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A Dangerous Enterprise

Discussion in 'WWII Books & Publications' started by GRW, Sep 16, 2021.

  1. GRW

    GRW Pillboxologist WW2|ORG Editor

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    Love these true cloak-and-dagger tales.
    "At the start of the 1964 James Bond film Goldfinger, Sean Connery’s 007 climbs out of the sea, blows up a drug factory and — job done — strips off his wetsuit to reveal a white dinner jacket with a red carnation buttonhole.
    Typical over-the-top Bond fantasy? Not a bit of it: the episode was based on fact — and well known to the writer and director of the film from their own wartime experiences.
    At 4.50am on November 23, 1941, a figure in a dinner jacket smelling strongly of drink staggered past German guards in the Dutch town of Scheveningen — they thought he was just another sad local unable to cope with defeat.
    In fact, the man in the DJ was Peter Tazelaar, an agent with the Secret Intelligence Service (MI6), who had just been dropped off in a dry suit near the shore by a British motor gunboat. The ruse worked and Tazelaar went on to contact the Dutch Resistance in Cccupied Holland and set up a complex network of radio and mail connections with London.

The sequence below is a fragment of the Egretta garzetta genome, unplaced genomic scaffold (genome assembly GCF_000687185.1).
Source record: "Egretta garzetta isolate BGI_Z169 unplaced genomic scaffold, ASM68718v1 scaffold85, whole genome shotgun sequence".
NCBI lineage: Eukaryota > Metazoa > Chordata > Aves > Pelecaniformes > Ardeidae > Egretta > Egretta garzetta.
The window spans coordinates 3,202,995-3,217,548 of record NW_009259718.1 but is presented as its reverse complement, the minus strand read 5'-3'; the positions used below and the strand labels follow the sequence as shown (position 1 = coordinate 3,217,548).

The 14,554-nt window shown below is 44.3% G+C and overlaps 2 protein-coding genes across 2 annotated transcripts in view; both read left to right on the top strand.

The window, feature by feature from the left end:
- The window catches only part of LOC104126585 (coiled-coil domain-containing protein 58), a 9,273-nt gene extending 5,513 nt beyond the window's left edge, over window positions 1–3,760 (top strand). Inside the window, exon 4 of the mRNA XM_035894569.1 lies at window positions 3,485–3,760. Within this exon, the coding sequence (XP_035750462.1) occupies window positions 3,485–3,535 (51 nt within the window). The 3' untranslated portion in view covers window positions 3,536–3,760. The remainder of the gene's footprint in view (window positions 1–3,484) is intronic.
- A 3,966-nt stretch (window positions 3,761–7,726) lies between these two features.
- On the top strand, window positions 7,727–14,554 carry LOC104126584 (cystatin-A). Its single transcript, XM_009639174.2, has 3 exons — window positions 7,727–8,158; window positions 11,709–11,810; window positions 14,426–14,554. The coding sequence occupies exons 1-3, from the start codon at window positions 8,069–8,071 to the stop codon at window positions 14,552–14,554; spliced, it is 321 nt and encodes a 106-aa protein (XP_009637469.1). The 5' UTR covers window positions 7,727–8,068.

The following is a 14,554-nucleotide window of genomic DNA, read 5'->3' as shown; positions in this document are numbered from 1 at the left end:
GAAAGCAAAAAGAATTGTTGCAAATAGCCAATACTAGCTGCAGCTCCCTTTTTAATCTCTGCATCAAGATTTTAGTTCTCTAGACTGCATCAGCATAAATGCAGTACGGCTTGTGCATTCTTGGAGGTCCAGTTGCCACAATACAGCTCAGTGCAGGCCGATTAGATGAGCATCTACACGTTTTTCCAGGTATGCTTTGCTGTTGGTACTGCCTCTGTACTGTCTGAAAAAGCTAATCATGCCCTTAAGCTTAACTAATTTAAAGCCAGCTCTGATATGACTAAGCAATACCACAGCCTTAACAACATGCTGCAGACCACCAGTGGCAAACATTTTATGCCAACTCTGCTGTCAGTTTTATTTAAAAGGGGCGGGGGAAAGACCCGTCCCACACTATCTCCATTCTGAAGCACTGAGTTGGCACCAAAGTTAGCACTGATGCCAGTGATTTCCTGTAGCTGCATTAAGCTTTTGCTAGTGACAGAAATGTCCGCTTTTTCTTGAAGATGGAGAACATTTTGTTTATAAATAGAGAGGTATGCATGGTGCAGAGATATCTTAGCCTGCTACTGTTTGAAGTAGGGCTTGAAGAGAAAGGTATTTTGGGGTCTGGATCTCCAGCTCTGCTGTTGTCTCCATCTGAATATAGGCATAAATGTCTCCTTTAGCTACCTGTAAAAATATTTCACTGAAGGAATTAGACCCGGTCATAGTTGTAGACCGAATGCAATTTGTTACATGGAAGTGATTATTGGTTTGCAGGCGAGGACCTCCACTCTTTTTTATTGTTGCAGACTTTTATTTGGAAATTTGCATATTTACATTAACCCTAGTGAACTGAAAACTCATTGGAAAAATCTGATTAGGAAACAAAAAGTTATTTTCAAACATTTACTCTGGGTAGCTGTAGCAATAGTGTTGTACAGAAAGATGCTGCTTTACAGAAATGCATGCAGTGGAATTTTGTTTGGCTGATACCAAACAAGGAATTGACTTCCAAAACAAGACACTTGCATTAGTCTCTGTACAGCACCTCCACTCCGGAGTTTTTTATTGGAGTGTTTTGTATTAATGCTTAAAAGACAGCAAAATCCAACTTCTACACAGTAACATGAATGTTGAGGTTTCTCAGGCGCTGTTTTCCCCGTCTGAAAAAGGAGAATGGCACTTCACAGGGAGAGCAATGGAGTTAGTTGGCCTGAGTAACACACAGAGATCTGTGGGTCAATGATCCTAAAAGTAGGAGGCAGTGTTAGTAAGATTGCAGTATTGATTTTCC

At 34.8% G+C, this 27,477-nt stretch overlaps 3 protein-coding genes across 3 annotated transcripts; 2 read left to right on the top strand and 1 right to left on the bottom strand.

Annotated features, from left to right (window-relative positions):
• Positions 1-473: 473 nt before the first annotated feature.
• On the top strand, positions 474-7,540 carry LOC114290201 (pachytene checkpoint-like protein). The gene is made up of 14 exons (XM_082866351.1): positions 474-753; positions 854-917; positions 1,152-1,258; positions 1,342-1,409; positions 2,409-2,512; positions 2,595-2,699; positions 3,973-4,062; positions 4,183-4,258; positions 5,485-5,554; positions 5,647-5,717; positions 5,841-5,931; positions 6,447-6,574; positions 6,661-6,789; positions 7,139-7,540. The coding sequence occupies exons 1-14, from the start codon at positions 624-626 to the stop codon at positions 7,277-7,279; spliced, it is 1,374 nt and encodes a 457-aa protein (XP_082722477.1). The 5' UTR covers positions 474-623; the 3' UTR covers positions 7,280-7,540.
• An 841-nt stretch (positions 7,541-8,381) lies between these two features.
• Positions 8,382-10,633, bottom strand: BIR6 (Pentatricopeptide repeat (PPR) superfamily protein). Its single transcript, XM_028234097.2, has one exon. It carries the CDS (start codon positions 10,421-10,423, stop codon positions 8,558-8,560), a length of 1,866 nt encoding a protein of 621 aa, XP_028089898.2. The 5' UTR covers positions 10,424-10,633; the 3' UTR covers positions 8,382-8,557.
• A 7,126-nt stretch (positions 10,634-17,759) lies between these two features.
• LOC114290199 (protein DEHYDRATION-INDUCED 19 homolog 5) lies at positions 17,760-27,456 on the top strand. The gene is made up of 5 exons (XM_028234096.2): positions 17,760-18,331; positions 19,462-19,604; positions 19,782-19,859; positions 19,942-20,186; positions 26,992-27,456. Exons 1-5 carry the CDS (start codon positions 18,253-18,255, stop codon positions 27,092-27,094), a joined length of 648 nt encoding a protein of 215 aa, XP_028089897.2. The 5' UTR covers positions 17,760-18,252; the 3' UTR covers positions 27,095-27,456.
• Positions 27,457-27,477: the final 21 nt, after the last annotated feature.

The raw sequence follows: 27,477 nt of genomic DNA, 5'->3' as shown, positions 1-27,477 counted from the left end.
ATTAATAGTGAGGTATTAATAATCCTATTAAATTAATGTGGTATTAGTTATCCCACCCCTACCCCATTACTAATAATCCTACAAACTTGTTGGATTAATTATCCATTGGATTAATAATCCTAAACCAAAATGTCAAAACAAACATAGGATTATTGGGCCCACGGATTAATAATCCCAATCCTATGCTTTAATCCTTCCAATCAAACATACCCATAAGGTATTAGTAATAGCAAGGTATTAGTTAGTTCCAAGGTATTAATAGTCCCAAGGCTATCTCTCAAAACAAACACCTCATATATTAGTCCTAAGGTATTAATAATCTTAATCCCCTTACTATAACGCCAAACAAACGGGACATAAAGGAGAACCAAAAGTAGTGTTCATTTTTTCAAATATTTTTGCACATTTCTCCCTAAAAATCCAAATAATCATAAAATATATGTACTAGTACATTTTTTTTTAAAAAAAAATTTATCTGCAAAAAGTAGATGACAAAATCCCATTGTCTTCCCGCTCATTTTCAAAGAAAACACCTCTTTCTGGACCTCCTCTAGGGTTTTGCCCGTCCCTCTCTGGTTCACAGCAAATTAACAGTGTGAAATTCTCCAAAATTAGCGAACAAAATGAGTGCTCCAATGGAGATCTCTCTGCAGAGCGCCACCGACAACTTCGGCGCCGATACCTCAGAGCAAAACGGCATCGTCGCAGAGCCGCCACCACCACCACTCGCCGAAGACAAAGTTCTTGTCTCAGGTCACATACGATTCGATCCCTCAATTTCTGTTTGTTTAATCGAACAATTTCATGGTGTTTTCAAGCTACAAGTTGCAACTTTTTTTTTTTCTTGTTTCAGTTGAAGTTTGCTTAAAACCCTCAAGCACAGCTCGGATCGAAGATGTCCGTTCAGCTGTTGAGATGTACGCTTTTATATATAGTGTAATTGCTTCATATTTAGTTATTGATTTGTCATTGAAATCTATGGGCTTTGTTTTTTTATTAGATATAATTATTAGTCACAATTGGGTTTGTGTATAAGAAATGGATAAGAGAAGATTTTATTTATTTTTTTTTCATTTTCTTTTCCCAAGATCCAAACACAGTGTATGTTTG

James Bond had his origins in World War II and especially naval intelligence. The books were written by Commander Ian Fleming, a naval intelligence officer.
    Guy Hamilton DSC, who directed Goldfinger and three other Bond films, knew Fleming and was himself a First Lieutenant on a motor gunboat. The story of Tazelaar was part of a shared naval memory and, the old comrades decided, was well worth a place in the film.
    Tazelaar’s gunboat was from the 15th MGB [Motor Gunboat] Flotilla, soon to be based at Dartmouth and the subject of this extraordinary book of heroism, courage and adventure. Gunboats were small, high-speed, highly armed and manoeuvrable British military vessels which played a hugely significant role in the outcome of the war. Not surprisingly they were known as the ‘Spitfire of the Seas’.
    The 15th won more awards for bravery than any comparable naval force, each medal with the discreet and laconic citation, ‘For gallantry and distinguished service on hazardous operations’.
    Tim Spicer, a former senior Army officer whose colourful later career in security and counter-terrorism was not without its controversial moments, admits to a love of ‘clandestine warfare . . . and lonely fighters’. And there is a treasure trove of both here in his book."
    www.dailymail.co.uk/home/books/article-9999213/Hundreds-WWII-operatives-owed-lives-small-plucky-unit-gunboats.html
     
    bronk7, Kai-Petri and CAC like this.
  2. bronk7

    bronk7 Well-Known Member

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    ..a very good story here....very interesting.....I'm wondering if any of Tazelaar's operations were captured in Operation Nordpol?
    ...I liked the Goldfinger intro scene, but not so much the rest of the movie, compared to the others....
     
  3. Kai-Petri

    Kai-Petri Kenraali

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    I think you could make a film of Nordpol. For years the nazis got ammo, agents and plans for operations. Given By the British as they thought they sent the details to correct Contacts. Or maybe not. Kph
     

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